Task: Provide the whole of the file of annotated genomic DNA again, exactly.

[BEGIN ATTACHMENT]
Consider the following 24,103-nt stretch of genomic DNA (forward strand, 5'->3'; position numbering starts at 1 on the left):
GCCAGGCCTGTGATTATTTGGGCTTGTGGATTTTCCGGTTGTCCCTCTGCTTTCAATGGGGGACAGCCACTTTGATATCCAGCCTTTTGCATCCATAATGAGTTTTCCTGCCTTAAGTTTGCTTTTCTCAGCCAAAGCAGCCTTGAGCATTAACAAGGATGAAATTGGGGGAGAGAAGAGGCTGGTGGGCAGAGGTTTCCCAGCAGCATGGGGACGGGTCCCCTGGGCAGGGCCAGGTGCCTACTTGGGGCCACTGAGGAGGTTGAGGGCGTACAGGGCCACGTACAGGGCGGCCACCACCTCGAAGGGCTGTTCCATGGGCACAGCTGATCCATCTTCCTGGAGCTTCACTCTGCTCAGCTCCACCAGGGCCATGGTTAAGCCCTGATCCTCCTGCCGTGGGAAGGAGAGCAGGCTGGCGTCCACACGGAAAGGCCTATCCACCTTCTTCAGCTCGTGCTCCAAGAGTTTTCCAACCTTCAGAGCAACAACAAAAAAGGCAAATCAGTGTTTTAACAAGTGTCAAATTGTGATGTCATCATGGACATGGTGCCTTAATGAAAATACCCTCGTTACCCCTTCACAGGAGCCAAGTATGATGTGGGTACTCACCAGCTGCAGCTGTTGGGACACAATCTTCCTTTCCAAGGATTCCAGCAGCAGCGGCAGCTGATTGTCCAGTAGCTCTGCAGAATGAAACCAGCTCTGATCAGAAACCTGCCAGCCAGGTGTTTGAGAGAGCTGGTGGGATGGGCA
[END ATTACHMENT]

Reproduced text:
Consider the following 24,103-nt stretch of genomic DNA (forward strand, 5'->3'; position numbering starts at 1 on the left):
GCCAGGCCTGTGATTATTTGGGCTTGTGGATTTTCCGGTTGTCCCTCTGCTTTCAATGGGGGACAGCCACTTTGATATCCAGCCTTTTGCATCCATAATGAGTTTTCCTGCCTTAAGTTTGCTTTTCTCAGCCAAAGCAGCCTTGAGCATTAACAAGGATGAAATTGGGGGAGAGAAGAGGCTGGTGGGCAGAGGTTTCCCAGCAGCATGGGGACGGGTCCCCTGGGCAGGGCCAGGTGCCTACTTGGGGCCACTGAGGAGGTTGAGGGCGTACAGGGCCACGTACAGGGCGGCCACCACCTCGAAGGGCTGTTCCATGGGCACAGCTGATCCATCTTCCTGGAGCTTCACTCTGCTCAGCTCCACCAGGGCCATGGTTAAGCCCTGATCCTCCTGCCGTGGGAAGGAGAGCAGGCTGGCGTCCACACGGAAAGGCCTATCCACCTTCTTCAGCTCGTGCTCCAAGAGTTTTCCAACCTTCAGAGCAACAACAAAAAAGGCAAATCAGTGTTTTAACAAGTGTCAAATTGTGATGTCATCATGGACATGGTGCCTTAATGAAAATACCCTCGTTACCCCTTCACAGGAGCCAAGTATGATGTGGGTACTCACCAGCTGCAGCTGTTGGGACACAATCTTCCTTTCCAAGGATTCCAGCAGCAGCGGCAGCTGATTGTCCAGTAGCTCTGCAGAATGAAACCAGCTCTGATCAGAAACCTGCCAGCCAGGTGTTTGAGAGAGCTGGTGGGATGGGCA